Famous Edgar Allan Poe Stories Read by Iggy Pop, Jeff Buckley, Christopher Walken, Marianne Faithful & More

In 1849, a lit­tle over 167 years ago, Edgar Allan Poe was found dead in a Bal­ti­more gut­ter under mys­te­ri­ous cir­cum­stances very like­ly relat­ed to vio­lent elec­tion fraud. It was an igno­min­ious end to a life marked by hard­ship, alco­holism, and loss. After strug­gling for years as the first Amer­i­can writer to try and make a liv­ing from his art, and fail­ing in sev­er­al pub­lish­ing ven­tures and posi­tions, Poe achieved few of his aims, bare­ly get­ting by finan­cial­ly and only man­ag­ing to attract a little—often negative—notice for now-famous poems like “The Raven.” Con­tem­po­raries like Ralph Wal­do Emer­son dis­par­aged the poem and a lat­er gen­er­a­tion of writ­ers, includ­ing William But­ler Yeats, pro­nounced him “vul­gar.”

But of course, as we know, a coun­ter­cur­rent of Poe appre­ci­a­tion took hold among writ­ers, artists, and film­mak­ers inter­est­ed in mys­tery, hor­ror, and the supernatural—to such a degree that in the pre­vi­ous cen­tu­ry, near­ly every artist even pass­ing­ly asso­ci­at­ed with dark­er themes has inter­pret­ed Poe as a rite of pas­sage. We recent­ly fea­tured a read­ing of “The Raven” by the often-sin­is­ter Christo­pher Walken.

At the top of the post, you can hear anoth­er ver­sion of the Queen’s‑born actor read­ing Poe’s best-known work, a poem designed to pro­duce what the author called a “uni­ty of effect” with its incan­ta­to­ry rep­e­ti­tions. This record­ing comes from a col­lec­tion of celebri­ty Poe read­ings called Closed on Account of Rabies, which also fea­tures such unique takes on the clas­sic hor­ror writer’s work as that above, “The Tell-Tale Heart” as read by Iggy Pop.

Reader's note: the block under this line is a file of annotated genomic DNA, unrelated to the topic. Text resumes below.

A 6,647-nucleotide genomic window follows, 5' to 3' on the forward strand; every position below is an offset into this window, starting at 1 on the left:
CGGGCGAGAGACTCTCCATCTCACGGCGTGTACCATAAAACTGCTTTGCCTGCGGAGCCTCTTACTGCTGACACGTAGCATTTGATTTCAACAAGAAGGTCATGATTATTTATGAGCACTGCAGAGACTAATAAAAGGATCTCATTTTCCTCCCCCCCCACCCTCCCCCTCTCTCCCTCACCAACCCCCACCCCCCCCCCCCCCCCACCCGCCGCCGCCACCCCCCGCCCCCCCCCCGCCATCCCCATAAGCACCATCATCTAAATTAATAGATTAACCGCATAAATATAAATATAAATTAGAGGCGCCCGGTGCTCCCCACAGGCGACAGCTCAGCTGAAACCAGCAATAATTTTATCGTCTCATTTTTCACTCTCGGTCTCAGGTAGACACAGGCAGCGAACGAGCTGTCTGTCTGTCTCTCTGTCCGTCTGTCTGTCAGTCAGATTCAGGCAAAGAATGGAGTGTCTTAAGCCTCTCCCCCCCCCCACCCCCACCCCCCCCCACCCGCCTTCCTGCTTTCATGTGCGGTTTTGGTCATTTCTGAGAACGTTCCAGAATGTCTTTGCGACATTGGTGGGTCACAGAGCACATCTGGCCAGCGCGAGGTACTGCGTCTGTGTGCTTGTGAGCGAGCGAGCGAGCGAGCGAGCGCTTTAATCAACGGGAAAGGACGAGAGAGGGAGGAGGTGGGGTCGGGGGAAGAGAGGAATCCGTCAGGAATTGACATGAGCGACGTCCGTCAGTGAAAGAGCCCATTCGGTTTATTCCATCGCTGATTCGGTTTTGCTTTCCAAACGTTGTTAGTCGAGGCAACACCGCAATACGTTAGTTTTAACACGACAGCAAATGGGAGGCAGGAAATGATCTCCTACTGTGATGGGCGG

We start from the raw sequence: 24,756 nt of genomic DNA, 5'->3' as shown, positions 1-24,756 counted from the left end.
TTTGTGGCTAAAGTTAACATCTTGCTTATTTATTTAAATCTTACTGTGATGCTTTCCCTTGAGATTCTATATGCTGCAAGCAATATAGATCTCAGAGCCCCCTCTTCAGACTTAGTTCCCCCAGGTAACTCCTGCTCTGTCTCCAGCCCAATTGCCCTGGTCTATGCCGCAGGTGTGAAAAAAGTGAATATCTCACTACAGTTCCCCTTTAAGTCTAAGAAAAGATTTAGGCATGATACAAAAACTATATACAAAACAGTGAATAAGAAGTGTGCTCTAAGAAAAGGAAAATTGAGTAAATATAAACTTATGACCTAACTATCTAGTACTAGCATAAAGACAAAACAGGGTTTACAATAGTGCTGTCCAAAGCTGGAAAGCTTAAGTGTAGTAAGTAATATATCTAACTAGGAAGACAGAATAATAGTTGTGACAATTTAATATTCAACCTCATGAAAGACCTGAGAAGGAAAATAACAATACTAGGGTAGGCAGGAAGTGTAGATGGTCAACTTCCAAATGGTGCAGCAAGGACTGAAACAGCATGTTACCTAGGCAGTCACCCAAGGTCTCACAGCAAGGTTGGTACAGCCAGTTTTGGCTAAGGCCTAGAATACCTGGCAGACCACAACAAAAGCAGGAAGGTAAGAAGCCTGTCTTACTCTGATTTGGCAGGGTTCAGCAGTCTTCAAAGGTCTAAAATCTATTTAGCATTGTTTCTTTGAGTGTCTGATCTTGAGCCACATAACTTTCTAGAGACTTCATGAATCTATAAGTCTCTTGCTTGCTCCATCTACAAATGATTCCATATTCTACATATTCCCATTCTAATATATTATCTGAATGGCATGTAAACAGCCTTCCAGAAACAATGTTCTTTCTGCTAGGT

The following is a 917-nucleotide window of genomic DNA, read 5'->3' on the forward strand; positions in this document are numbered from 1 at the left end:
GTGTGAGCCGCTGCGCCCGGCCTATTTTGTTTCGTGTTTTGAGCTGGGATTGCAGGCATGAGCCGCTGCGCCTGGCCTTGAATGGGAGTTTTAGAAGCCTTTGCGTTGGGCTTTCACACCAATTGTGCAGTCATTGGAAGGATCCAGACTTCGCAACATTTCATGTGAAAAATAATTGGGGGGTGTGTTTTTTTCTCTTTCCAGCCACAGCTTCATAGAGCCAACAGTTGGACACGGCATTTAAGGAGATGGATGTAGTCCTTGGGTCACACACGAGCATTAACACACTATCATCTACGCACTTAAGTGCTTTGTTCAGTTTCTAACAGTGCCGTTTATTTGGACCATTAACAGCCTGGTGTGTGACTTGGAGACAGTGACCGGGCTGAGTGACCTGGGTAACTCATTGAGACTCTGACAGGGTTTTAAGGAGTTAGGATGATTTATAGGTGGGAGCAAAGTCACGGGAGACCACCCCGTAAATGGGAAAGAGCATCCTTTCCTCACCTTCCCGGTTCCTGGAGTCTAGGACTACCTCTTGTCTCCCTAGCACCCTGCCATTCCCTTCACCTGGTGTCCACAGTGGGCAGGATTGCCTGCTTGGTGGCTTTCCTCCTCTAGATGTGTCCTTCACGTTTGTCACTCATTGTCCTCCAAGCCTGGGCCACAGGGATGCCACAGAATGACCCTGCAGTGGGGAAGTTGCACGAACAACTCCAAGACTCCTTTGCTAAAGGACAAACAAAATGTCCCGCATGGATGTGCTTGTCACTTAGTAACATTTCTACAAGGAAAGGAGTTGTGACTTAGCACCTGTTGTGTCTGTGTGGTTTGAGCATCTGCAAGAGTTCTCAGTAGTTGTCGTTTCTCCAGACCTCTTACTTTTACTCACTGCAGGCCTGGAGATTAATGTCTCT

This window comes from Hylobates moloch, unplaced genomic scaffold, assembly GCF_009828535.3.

Just above, hear a less­er-known poem by Poe called “Ulalume” read by Jeff Buck­ley, with an accom­pa­ny­ing sound­track of low, puls­ing, vague­ly West­ern-inspired music that well suits Buckley’s for­mal, rhyth­mic recita­tion. The use of music on this album has divid­ed many Poe fans, and admit­ted­ly, some tracks work bet­ter than oth­ers. On Buckley’s “Ulalume,” the music height­ens ten­sion and pro­vides a per­fect atmos­phere for imag­in­ing “the misty mid region of Weir,” its “ghoul-haunt­ed wood­land,” and the “sco­ri­ac rivers” of lava pour­ing from the poet’s heart. On Mar­i­anne Faithful’s read­ing of “Annabelle Lee,” below, a score of keen­ing synths can seem over­wrought and unnec­es­sary.

The remain­der of the 1997 album, which you can pur­chase here, treats us to read­ings from 80s goth-rock stars Dia­man­da Galas and Gavin Fri­day, Bad Lieu­tenant direc­tor Abel Fer­rara, Blondie singer Deb­bie Har­ry, and grav­el-voiced New Orleans blues­man Dr. John, among oth­ers.

Relat­ed Con­tent:

The Great Stan Lee Reads Edgar Allan Poe’s “The Raven”

Christo­pher Lee Reads Edgar Allan Poe’s “The Raven,” and From “The Fall of the House of Ush­er”

James Earl Jones Reads Edgar Allan Poe’s “The Raven” and Walt Whitman’s “Song of Myself”

John Astin, From The Addams Fam­i­ly, Recites “The Raven” as Edgar Allan Poe

The Mys­tery of Edgar Allan Poe’s Death: 19 The­o­ries on What Caused the Poet’s Demise

7 Tips from Edgar Allan Poe on How to Write Vivid Sto­ries and Poems

Josh Jones is a writer and musi­cian based in Durham, NC. Fol­low him at @jdmagness